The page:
At the outset, the entire guest experience from check-in until check-out is likely to be redefined to cater to the current requirements of social distancing and hygiene. Zero-maintenance buildings, contactless interactions, and technology-based sanitization will emerge as the “new normal” for hotels and restaurants at large. Specifically, hotels outside containment zones will be allowed to operate at 33% capacity subject to adherence of social distancing and hygiene guidelines. The rationale behind this is not only to avoid overcrowding but also to convert the remaining 67% capacity into a quarantine facility, as and when required by the government. Reduced operational capacity and increasing costs of running a hotel or restaurant will compel the industry to look for unconventional avenues to keep business afloat during a depressionary phase.

Moreover, several other guidelines ensuring hygiene and social distancing such as mandatory thermal screening, protective glass at reception tables, sanitizers to all hotel staff and guests, and contactless digital payments, etc. will change the entire guest servicing experience. This goes without saying that only asymptomatic guests will be allowed entry into hotels. As an additional measure, hotels are required to keep each room empty for a minimum of 24 hours post guest check-out and sanitize the room. Many of the facilities, like bars, buffet, spas and swimming pools, will have to stay shut for now and even though restaurants can open, they will only serve hotel guests for now. The State-mandated guidelines will propel the hospitality industry to provide a safe, contact-less experience from the pick up at the airport to the check-in, entire stay and until check-out.

State-mandated guidelines although necessary for the health and safety of individuals, it is likely to have catastrophic consequences for alternate accommodation such as Bed & Breakfast, Guest Houses and unbranded budget hotels which constitute 95% of the hotel industry. On the other hand, implementation of these guidelines is easier for chain and luxury hotels with deep pockets, however high maintenance costs coupled with fewer customers may pose a challenge. In light of this, the low-priced sector in the country can ride on India’s large domestic tourism to kick start the industry. Also, the alternate accommodation industry offers potential entrepreneurial opportunities to small-scale business owners. Seeking out entrepreneurial opportunities is especially important as revival projections do not look promising as of date.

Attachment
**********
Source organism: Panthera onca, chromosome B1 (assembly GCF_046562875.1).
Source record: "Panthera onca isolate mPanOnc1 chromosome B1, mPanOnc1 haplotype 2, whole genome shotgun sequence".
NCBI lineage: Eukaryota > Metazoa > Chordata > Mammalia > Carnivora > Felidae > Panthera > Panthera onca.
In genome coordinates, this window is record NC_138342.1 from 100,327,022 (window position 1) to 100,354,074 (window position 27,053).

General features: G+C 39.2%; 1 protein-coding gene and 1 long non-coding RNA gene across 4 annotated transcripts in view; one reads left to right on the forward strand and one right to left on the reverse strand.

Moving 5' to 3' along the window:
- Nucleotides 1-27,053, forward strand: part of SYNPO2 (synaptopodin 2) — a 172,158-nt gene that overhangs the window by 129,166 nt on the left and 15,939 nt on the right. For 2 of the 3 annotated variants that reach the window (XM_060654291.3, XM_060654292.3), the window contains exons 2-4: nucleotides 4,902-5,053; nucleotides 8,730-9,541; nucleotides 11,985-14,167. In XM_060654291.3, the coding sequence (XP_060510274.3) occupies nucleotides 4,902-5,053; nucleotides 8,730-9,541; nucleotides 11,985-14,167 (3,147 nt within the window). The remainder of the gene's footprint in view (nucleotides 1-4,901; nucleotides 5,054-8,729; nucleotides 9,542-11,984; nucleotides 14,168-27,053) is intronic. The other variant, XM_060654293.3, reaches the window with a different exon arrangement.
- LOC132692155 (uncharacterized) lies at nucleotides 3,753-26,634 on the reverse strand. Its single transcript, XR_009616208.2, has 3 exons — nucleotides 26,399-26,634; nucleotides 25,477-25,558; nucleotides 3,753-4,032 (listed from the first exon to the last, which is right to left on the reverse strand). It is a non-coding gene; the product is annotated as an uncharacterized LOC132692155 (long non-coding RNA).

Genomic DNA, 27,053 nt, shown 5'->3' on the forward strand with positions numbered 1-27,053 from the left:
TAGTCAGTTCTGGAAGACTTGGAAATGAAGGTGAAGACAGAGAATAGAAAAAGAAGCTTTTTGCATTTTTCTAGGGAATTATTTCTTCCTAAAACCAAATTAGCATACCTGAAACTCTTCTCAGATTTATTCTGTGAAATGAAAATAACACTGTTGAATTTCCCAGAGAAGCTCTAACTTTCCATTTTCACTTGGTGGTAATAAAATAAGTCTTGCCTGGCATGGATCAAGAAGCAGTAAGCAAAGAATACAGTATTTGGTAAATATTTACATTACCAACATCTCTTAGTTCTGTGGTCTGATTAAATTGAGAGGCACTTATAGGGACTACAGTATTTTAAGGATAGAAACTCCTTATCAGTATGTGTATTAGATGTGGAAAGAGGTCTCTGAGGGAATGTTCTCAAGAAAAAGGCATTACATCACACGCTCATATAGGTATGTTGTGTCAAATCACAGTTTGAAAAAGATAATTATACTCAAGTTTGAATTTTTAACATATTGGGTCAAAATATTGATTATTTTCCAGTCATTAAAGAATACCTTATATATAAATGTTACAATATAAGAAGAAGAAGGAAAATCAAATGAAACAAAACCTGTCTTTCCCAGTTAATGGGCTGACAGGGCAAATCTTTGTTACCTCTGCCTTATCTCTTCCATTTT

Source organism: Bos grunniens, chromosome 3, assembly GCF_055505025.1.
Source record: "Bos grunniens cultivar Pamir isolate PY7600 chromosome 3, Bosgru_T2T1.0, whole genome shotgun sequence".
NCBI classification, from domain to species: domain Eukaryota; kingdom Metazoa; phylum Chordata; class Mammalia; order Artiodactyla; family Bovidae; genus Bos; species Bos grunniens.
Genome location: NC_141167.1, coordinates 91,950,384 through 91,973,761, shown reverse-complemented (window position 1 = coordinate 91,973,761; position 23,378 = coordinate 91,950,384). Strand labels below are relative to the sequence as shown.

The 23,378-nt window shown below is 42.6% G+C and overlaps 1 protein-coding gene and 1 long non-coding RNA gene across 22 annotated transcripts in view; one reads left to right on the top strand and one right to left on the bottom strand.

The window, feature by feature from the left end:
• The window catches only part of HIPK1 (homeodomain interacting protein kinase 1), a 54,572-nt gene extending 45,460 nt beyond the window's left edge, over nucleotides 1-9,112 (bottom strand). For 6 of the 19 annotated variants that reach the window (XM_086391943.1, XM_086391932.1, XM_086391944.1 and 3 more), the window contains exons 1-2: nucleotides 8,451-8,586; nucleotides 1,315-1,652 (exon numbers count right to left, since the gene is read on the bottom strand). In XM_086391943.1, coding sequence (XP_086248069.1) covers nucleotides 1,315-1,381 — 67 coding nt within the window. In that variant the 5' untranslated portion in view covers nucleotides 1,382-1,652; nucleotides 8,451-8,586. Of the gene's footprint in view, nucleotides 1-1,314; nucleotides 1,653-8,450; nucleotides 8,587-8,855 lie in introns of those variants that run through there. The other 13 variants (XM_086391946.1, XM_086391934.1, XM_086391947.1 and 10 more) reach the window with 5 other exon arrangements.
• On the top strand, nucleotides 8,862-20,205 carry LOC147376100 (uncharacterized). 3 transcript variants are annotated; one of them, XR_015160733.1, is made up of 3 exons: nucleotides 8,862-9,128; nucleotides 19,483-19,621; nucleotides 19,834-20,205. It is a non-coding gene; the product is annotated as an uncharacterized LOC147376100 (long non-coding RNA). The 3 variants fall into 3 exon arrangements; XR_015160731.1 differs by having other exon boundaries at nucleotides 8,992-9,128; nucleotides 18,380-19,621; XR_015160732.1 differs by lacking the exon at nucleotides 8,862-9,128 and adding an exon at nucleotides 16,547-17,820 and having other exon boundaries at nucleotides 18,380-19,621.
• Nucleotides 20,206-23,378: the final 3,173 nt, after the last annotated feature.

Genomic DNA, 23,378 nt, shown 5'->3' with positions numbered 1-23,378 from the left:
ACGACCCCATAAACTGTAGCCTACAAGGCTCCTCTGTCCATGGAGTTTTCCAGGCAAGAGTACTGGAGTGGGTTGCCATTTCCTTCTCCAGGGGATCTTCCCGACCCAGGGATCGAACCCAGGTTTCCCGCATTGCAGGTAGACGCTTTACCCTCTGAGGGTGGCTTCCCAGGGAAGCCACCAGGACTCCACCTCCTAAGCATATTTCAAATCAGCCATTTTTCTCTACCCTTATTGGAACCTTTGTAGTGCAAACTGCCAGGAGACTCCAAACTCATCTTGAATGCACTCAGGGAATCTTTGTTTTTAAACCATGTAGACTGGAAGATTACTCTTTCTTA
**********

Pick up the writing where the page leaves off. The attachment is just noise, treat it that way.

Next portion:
Corporate travel will perhaps revive the chain hotels though the lockdown has shown that corporate travel can be limited with the emergence of the work-from-home concept. As per FHRAI, hotels are seeing about 15-20 percent occupancy at present. For restaurants, a limited number of working hours coupled with restrictions on the sale of alcohol makes business unviable, thereby hurling several small restaurants, bars and hotels towards an empty treasury. Moreso, inbound traffic is bound to be slow due to travel restrictions and recessionary conditions limiting disposable income. Clearly, the prolonged impact of the COVID-19 crisis, even after the lockdown has been relaxed, is likely to have a long-term impact on the sector on account of burdensome guidelines and recessionary conditions limiting the disposable incomes of customers.

Driving up sales requires a culmination of strategies including – continuous and effective marketing strategies that communicate with loyal guests through digital and social media during and post the lockdown. In doing so, hotels and restaurants can showcase their contributions and safety measures in wake of the pandemic for their customers. Secondly, it is imperative for hotels and restaurants to maintain adequate liquidity for working capital. This can be achieved through a combination of renegotiation and extension of payment cycles with vendors, adopt RBI’s 3-month moratorium period for existing interest and principal payments to banks, and enforce rigid cost-control measures while supporting the salaries of its staff members. Consequently, a higher budget will be allocated to technology; minimum human interaction is maintained while providing a safe, hygienic and comfortable stay.